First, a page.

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Dr. James Boyce on Alien-Immersion
From The Baptist Argus, 1902
      Some of the papers have been quoting Dr. Boyce now on one side, now on the other, of the alien-immersion controversy. Dr. Boyce makes his attitude perfectly clear in his letters to Broadus as given in the Life and Letters of John A. Broadus. He was, to be sure, opposed to alien-immersion as was Dr. Broadus on grounds of church order, not of doctrine. But both Boyce and Broadus advocated liberty among Baptists on this question and both opposed a proscriptive policy on such an issue. In the midst of the Williams controversy Dr. Boyce wrote to Dr. Broadus, February 25, 1873 (p. 288): “I do not fear the badgering of Williams. . . . We need not fear the consequences. I think some eyes would be opened to see that much can be said on the other side of a question on which they speak so dogmatically. Perhaps Williams could ask them some hard questions.” April 21, 1873, Boyce wrote to Broadus (p. 299): “Soul-liberty is worth more than alien-immersion even with Landmarkers.” All this was in defense of the right of Dr. Williams to favor alien-immersion, although Dr. Boyce himself did not favor it. Once more, Dr. Boyce asked Dr. Kerfoot to consent to a position in the Seminary Faculty, though at that time Dr. Kerfoot was an alien-immersionist. On June 20, 1876 (p. 301), Dr. Boyce wrote to Dr. Broadus: “It was within half an hour after hearing what I did about Kerfoot that I wrote him our wishes and offered him the place, and said nothing then nor when he came down about the matter. The position we have taken upon disputed points, viz., that of liberty to the professor, is the true one. Upon divided points we must consent to be divided.” Dr. Boyce had his own views and did not hesitate to express them, but he championed the right of others to differ from him on this question and refused to let alien-immersion be a test of orthodoxy in the Seminary Faculty. As our readers know, THE BAPTIST ARGUS adheres to the view of Boyce and Broadus in opposing alien-immersion on grounds of church order, but like Broadus and Boyce, we stand for the right of Baptist churches to settle this matter for themselves. Those on either side of this question who wish to gain arguments for proscriptions must look to other names for support than those of Boyce and Broadus.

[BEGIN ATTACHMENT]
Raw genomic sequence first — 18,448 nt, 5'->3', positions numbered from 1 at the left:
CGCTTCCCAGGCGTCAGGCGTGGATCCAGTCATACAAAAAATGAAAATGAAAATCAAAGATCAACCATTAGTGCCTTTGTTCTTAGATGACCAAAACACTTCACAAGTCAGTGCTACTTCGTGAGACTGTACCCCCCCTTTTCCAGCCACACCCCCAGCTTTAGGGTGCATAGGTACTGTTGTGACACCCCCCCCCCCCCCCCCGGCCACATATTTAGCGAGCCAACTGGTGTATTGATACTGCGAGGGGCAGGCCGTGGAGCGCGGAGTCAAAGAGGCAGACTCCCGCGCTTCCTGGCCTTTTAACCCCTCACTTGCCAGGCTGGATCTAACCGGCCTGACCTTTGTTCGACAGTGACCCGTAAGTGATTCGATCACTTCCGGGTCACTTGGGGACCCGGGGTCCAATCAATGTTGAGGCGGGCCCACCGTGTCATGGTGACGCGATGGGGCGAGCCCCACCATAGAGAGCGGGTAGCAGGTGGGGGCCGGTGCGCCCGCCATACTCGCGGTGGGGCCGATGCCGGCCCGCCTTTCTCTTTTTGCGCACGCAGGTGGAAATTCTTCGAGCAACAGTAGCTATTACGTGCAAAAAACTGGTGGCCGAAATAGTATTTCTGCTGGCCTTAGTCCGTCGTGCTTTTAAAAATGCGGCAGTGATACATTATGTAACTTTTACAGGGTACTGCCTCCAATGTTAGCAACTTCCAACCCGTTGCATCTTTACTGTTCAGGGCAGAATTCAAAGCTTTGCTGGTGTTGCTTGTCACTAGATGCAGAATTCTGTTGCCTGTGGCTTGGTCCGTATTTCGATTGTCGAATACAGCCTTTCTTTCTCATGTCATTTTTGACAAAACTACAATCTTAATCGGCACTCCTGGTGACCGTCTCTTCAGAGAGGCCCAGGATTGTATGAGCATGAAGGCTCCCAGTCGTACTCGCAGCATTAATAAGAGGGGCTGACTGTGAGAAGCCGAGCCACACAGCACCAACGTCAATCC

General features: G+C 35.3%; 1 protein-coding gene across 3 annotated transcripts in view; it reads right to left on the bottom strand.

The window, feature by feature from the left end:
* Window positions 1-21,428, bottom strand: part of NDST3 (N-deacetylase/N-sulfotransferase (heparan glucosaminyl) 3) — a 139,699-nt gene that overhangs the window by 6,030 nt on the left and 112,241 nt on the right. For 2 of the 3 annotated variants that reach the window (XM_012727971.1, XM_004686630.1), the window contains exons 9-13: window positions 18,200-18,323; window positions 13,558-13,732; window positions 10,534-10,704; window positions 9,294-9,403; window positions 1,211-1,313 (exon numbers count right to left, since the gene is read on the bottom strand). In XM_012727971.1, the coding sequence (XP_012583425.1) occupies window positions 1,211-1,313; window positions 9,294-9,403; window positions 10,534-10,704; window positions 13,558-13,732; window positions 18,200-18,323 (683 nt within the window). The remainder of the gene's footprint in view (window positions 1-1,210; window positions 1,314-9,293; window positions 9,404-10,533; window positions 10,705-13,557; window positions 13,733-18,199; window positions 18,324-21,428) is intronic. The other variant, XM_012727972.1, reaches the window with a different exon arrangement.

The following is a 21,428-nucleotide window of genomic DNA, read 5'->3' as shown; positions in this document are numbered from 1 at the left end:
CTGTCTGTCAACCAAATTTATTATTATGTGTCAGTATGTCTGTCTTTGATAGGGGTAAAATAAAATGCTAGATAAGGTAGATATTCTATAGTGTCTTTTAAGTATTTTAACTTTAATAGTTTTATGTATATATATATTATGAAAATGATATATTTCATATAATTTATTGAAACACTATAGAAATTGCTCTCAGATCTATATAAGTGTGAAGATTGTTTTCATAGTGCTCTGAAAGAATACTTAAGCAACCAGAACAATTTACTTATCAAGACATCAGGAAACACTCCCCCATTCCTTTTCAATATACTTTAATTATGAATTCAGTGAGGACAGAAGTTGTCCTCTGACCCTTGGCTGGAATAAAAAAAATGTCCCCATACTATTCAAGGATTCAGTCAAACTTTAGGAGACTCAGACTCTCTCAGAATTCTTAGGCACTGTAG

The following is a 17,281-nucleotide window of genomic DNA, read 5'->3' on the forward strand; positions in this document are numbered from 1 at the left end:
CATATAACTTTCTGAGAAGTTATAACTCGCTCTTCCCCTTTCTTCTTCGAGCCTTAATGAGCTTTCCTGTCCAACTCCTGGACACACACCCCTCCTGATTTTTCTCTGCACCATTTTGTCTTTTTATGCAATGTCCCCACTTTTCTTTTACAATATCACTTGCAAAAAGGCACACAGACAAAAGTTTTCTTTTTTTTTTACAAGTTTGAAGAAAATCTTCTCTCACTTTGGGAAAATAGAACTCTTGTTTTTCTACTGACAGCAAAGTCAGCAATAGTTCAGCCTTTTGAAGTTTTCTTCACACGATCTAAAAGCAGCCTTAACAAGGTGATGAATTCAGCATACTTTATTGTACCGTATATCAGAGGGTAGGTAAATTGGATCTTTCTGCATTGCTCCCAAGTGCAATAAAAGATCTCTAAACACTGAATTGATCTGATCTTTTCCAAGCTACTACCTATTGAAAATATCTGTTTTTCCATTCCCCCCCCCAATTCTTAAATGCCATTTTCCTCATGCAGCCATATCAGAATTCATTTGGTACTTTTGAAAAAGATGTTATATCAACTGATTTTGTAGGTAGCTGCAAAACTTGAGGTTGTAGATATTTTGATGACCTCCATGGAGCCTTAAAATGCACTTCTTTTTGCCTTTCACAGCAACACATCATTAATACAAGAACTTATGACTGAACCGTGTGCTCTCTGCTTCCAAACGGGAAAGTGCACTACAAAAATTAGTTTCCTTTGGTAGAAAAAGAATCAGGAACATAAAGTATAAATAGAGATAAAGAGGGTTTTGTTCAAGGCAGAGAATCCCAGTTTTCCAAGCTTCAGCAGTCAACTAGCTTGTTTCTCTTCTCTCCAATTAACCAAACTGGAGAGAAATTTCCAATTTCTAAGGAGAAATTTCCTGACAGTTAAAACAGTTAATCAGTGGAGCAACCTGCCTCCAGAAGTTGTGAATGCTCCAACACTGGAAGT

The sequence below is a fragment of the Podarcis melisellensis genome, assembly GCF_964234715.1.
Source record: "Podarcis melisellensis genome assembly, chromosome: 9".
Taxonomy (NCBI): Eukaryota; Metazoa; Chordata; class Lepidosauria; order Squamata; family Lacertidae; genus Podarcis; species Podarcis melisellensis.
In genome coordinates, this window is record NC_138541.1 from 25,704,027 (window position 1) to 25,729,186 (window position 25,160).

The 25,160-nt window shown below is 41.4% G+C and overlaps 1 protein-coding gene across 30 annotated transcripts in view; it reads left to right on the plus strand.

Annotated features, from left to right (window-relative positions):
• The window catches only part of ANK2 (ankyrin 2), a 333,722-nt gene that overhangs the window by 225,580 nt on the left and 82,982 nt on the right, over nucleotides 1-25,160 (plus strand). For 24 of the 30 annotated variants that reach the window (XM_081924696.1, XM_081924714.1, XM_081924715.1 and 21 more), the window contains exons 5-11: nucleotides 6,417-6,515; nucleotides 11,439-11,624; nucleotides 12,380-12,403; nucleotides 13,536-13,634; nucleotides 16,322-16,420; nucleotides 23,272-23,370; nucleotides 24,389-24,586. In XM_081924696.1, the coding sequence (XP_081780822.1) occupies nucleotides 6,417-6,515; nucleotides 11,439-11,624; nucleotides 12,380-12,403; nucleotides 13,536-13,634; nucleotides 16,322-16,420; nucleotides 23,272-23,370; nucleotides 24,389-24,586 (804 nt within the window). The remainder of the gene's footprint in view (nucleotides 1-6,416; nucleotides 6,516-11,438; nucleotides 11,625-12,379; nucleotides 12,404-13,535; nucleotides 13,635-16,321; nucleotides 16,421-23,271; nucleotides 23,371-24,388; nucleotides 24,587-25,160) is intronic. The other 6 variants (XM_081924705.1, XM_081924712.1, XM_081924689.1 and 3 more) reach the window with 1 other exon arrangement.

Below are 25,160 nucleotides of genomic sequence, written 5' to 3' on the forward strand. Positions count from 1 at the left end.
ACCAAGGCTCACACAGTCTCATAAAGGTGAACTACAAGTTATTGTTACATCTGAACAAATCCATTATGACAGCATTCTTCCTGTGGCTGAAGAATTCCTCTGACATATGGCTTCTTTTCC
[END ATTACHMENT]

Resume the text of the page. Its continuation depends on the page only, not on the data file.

[From The Baptist Argus October 16, 1902, p. 1; via Baylor U. digital documents. Transcribed and formatted by Jim Duvall.]

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